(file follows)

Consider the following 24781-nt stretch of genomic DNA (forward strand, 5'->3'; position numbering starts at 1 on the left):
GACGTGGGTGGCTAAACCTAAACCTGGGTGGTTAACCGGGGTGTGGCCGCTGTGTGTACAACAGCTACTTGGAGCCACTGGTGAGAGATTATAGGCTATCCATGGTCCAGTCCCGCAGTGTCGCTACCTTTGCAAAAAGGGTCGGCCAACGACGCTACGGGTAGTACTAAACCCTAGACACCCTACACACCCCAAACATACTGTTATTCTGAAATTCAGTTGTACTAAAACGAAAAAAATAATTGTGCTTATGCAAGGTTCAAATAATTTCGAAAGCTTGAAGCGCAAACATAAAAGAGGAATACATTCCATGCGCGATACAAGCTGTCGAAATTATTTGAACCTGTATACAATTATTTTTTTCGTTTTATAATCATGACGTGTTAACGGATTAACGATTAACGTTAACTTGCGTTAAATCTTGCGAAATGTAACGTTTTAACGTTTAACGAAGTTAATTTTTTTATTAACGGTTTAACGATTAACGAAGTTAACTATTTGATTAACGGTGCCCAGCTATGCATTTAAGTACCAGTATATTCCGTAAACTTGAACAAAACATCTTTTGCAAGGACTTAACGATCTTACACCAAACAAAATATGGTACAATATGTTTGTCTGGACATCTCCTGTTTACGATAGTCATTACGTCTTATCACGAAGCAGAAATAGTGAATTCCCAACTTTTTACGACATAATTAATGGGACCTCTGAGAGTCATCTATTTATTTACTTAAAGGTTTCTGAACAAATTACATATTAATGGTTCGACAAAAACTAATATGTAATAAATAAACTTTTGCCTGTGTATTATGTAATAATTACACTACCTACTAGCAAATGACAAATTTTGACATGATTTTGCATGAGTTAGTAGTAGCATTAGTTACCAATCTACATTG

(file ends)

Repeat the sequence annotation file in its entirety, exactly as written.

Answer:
Consider the following 24781-nt stretch of genomic DNA (forward strand, 5'->3'; position numbering starts at 1 on the left):
GACGTGGGTGGCTAAACCTAAACCTGGGTGGTTAACCGGGGTGTGGCCGCTGTGTGTACAACAGCTACTTGGAGCCACTGGTGAGAGATTATAGGCTATCCATGGTCCAGTCCCGCAGTGTCGCTACCTTTGCAAAAAGGGTCGGCCAACGACGCTACGGGTAGTACTAAACCCTAGACACCCTACACACCCCAAACATACTGTTATTCTGAAATTCAGTTGTACTAAAACGAAAAAAATAATTGTGCTTATGCAAGGTTCAAATAATTTCGAAAGCTTGAAGCGCAAACATAAAAGAGGAATACATTCCATGCGCGATACAAGCTGTCGAAATTATTTGAACCTGTATACAATTATTTTTTTCGTTTTATAATCATGACGTGTTAACGGATTAACGATTAACGTTAACTTGCGTTAAATCTTGCGAAATGTAACGTTTTAACGTTTAACGAAGTTAATTTTTTTATTAACGGTTTAACGATTAACGAAGTTAACTATTTGATTAACGGTGCCCAGCTATGCATTTAAGTACCAGTATATTCCGTAAACTTGAACAAAACATCTTTTGCAAGGACTTAACGATCTTACACCAAACAAAATATGGTACAATATGTTTGTCTGGACATCTCCTGTTTACGATAGTCATTACGTCTTATCACGAAGCAGAAATAGTGAATTCCCAACTTTTTACGACATAATTAATGGGACCTCTGAGAGTCATCTATTTATTTACTTAAAGGTTTCTGAACAAATTACATATTAATGGTTCGACAAAAACTAATATGTAATAAATAAACTTTTGCCTGTGTATTATGTAATAATTACACTACCTACTAGCAAATGACAAATTTTGACATGATTTTGCATGAGTTAGTAGTAGCATTAGTTACCAATCTACATTG